What about alloy calipers rather than cast iron? Hispec offer them with 3 1/4 inch lug mount as copies of the Princess caliper. They also offer a 4 pot version for replacing Ford M16 calipers with the same 3 1/4 inch lug mount spacing, which brings me back to the start of this thread.

Wilwood are popular but I couldn't find any with 3 1/4 inch lug mount. They seem to do 3.5 inch lug mount or radial mount.

How much heavier is the Spitfire disc compared to a Midget disc? and along with MGB calipers is there an appreciable increase in unsprung weight?

MG Moneypit

I havd the mgb calipers with ceramic mgbV8 pads (about 2x) the size of midget pads and rhe rotors are drilled vented and my master cly is a tilton set up

Ive got a fl suspension with barry kign wishbones on red poly with a 3/4 inch roll bar and angular 30 degree bearings

The only thing left is aluminum hubs

But someday ill bolt the whole thing up it should be amazing

My mgb calipers are completely rebuilt with stianless steel piston and the calipers are powder coated


1 Paper

JLH Aluminium hubs, alloy 4 pot calipers and carrier, and a massive vented 260mm disc. 2kg lighter per side than standard, immense stopping power. Uses the same master cylinder. Yes it's more expensive than an MGB caliper, but it's lighter, has more pad area, twice the pistons and no fade at all. No need to mess about spacing the steering arms out and it takes proper taper roller bearings.

I completely forgot to ask my MOT man for brake readings off them. But they can lock up warmed up 185 track tyres with a decent shove on the pedal.

Rob Armstrong

Good for you Prop, now run along and let the grown ups continue their conversation.

As for the brake discussion

Imo tyre grip is most important. With all tyre's I've used (165wide and considered sticky) I can lock up the fronts with standard calipers and mintex 1155 pads on a dry road.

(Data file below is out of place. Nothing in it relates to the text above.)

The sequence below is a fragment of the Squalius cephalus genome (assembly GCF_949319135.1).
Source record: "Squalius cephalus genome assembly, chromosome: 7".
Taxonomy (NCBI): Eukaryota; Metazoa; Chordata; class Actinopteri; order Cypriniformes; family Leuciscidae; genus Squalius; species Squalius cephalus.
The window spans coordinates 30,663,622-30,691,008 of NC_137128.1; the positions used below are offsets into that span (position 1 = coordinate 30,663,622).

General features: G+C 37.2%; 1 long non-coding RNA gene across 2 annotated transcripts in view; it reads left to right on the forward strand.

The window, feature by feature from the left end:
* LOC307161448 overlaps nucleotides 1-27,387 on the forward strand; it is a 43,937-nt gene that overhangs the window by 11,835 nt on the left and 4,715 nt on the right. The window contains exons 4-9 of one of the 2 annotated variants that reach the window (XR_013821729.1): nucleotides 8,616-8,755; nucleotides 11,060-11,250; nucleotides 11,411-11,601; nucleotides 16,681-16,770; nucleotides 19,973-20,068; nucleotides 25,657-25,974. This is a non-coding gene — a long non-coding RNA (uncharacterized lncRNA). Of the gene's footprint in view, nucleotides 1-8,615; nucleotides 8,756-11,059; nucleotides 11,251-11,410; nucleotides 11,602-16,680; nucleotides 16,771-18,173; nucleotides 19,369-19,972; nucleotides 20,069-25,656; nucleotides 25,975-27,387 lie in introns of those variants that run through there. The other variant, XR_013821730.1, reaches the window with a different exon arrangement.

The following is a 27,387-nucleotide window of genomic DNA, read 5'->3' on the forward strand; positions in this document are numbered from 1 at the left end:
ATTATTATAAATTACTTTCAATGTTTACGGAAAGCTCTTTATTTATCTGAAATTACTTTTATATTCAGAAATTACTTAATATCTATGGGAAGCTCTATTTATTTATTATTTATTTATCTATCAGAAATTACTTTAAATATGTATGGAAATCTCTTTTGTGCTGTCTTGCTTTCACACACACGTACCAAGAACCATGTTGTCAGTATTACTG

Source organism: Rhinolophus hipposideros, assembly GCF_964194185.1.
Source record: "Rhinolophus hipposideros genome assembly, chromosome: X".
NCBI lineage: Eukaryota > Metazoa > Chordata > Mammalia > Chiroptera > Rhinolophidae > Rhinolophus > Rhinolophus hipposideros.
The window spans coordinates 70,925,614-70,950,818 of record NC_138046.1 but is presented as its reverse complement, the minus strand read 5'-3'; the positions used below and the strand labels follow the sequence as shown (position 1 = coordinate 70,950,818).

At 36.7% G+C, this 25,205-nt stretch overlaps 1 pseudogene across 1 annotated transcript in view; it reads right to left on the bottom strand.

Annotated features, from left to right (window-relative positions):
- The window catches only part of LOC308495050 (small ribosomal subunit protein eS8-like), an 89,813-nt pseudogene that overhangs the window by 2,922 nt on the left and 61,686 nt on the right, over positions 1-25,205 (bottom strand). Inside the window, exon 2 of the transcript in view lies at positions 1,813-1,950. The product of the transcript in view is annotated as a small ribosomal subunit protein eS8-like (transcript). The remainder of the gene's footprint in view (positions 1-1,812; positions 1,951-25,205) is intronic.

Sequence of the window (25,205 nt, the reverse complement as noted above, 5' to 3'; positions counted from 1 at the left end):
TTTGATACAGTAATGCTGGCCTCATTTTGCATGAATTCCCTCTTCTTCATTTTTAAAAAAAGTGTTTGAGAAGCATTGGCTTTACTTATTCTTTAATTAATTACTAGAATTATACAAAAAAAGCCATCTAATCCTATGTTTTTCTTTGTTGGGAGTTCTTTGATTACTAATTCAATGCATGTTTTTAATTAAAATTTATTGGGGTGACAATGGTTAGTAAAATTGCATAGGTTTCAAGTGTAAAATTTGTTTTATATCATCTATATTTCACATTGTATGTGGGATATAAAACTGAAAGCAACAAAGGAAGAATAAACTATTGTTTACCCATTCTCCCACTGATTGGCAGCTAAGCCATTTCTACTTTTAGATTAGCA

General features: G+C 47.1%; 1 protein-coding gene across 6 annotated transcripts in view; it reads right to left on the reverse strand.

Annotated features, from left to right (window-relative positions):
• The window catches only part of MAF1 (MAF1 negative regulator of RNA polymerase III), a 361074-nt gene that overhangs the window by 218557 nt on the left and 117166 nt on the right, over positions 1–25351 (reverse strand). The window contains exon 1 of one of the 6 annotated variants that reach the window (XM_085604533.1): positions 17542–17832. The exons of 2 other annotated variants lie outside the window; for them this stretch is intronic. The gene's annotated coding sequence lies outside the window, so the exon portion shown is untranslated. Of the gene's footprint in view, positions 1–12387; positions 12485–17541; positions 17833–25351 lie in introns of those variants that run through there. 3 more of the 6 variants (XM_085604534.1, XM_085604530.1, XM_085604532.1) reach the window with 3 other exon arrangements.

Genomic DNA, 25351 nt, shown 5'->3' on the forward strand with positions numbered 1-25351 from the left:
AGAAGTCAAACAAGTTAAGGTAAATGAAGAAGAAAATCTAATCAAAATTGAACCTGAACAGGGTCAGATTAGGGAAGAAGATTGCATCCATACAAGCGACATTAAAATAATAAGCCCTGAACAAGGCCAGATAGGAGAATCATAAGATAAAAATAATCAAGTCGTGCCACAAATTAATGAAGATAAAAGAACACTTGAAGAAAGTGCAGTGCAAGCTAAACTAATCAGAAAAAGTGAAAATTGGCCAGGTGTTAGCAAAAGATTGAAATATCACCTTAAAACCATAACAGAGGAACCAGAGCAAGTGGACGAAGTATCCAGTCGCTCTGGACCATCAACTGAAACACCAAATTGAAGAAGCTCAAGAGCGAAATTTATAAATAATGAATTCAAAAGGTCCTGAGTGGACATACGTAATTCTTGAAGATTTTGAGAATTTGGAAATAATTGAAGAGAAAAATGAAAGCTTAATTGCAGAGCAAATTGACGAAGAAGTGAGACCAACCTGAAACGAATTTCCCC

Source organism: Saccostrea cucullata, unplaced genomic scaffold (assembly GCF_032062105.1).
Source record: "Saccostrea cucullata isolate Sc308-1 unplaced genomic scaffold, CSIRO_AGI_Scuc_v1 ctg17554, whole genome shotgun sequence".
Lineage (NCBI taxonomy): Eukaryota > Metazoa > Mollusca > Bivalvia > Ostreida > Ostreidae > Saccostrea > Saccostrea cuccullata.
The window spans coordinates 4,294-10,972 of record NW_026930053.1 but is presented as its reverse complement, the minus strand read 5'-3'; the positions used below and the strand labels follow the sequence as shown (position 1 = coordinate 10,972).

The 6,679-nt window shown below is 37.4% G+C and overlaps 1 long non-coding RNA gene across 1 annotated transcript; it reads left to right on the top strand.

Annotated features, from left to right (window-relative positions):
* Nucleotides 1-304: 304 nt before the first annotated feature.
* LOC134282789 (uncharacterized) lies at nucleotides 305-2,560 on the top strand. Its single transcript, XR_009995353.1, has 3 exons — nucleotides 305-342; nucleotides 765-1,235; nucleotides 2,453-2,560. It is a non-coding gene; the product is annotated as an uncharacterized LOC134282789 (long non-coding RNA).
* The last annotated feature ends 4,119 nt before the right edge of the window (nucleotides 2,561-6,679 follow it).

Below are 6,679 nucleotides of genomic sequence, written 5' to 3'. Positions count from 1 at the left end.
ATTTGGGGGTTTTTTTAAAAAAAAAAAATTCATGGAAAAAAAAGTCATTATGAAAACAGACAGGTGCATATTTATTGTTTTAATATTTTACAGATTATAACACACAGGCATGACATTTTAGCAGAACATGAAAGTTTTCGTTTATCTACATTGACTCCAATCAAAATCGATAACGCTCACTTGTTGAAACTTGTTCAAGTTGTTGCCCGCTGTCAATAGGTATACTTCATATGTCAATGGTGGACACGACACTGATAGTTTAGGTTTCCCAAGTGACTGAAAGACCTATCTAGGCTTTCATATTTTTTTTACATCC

With regular brake fluid flushes I've never had any fading problems.

So the only real reason for a caliper change would be a weight reduction. The MGB conversion certainly does not give that with a heavier rotor and caliper.

So to make use of more braking torque,which can not be consistently measured at an mot given the difference in exerted pedal pressure (the human factor) you need a lot wider wheels and tyres (weight penalty) of a compound like a Yoko A048 (don't get caught in the rain)

Maybe pad life should be taken in to the equation.
As mine don't realy tend to last more than 7000miles

weight reduction is a bonus, but also fade. Those vented monsters won't fade, ever. My standard discs with green stuff pads I could fade on the road, which is about 30% of the abuse my brakes get on track.

But then, I'm quite heavy. And mad.
Rob Armstrong

ooh, I'll add, I agree with the tyres thing. No point having monster stoppers on 5.20 crossplies.

My MOT chap presses till the wheels lock up - do they all do that?
Rob Armstrong

Here in Holland they do.
But you can not expect the MOT guy to exert the exact same amount of pedal pressure each time.

Green stuff can indeed fade never had that problem on the 1155's.
Perhaps the mintex pad absorb more heat in the pad material instead of boiling the fluid?